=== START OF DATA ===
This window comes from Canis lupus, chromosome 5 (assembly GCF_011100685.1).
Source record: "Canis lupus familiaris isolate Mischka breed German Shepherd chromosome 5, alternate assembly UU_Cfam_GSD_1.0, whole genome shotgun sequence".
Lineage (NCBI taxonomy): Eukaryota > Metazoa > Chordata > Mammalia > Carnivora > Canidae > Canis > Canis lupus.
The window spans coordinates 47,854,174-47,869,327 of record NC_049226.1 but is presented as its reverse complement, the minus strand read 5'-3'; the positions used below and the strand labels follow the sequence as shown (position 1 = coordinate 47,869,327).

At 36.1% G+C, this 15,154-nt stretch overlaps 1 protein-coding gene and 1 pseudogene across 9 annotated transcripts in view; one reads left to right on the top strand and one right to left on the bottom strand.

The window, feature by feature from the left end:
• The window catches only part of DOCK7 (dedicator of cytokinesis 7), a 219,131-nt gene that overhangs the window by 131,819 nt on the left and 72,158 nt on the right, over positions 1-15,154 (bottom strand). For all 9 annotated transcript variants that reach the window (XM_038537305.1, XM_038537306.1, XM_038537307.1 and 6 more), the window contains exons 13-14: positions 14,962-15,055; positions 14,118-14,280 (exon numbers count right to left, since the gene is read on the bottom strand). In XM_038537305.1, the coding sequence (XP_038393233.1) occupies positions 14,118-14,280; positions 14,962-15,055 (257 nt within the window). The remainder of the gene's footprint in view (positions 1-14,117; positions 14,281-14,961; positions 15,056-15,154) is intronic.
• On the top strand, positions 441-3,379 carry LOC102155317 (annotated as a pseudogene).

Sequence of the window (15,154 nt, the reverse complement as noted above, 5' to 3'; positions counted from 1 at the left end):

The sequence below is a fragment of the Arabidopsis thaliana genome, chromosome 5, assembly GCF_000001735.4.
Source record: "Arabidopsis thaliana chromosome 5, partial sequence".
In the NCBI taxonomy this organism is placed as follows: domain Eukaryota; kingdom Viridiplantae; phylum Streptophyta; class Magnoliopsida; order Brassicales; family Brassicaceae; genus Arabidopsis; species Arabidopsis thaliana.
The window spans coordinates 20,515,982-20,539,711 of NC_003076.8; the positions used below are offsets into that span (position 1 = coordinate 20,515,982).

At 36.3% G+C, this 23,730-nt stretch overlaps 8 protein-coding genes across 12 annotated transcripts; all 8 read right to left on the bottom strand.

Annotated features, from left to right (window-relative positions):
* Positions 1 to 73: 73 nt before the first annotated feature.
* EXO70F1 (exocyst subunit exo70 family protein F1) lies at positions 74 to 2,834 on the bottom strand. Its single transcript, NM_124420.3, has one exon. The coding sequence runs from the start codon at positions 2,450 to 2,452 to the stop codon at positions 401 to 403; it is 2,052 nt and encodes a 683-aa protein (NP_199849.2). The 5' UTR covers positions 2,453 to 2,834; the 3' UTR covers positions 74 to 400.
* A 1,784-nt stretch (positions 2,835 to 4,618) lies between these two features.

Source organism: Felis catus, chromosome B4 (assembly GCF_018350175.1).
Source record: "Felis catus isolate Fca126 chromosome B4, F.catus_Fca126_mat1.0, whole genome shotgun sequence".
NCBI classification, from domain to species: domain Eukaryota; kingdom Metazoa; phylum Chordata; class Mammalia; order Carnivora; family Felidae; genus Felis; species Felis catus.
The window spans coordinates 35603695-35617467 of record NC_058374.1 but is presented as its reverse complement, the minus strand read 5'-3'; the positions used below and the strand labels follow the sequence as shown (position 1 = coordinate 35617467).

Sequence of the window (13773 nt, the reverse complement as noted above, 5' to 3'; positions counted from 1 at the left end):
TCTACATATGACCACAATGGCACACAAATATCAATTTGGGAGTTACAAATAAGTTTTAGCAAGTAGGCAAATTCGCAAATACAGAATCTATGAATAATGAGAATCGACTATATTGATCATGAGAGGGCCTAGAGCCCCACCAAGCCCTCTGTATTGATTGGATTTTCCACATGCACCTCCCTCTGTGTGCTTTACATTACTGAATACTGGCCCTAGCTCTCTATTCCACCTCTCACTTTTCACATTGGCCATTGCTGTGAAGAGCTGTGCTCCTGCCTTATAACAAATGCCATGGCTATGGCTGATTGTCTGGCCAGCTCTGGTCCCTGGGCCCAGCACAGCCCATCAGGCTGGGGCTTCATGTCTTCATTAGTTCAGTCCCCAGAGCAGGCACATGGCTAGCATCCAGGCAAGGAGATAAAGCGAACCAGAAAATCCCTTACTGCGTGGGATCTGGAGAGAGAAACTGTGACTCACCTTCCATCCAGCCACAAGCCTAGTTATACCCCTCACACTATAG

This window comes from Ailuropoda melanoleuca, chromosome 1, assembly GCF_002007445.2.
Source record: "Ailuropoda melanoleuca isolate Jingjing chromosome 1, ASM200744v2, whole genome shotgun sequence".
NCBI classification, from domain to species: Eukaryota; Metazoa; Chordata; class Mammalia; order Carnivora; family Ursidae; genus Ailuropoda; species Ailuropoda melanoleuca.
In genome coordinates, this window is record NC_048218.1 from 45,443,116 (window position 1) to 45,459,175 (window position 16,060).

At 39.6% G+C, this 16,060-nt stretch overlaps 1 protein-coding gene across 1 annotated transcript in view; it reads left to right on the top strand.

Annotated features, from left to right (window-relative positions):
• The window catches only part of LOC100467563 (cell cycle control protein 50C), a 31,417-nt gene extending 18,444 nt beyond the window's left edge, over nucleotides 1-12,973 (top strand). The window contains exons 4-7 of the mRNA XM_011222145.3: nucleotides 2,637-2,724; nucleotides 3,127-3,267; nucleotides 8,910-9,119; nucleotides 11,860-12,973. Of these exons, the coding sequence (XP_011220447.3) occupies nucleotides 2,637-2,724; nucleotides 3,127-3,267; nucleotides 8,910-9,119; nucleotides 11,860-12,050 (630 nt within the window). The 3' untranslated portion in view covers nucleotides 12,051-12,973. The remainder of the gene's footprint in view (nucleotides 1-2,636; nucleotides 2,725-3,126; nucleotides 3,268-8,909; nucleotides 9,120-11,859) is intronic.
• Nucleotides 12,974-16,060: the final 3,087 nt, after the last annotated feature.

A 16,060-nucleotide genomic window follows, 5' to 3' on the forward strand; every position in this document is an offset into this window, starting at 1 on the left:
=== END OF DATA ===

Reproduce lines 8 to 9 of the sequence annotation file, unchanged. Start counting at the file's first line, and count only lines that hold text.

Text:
• On the top strand, positions 441-3,379 carry LOC102155317 (annotated as a pseudogene).

Sequence of the window (15,154 nt, the reverse complement as noted above, 5' to 3'; positions counted from 1 at the left end):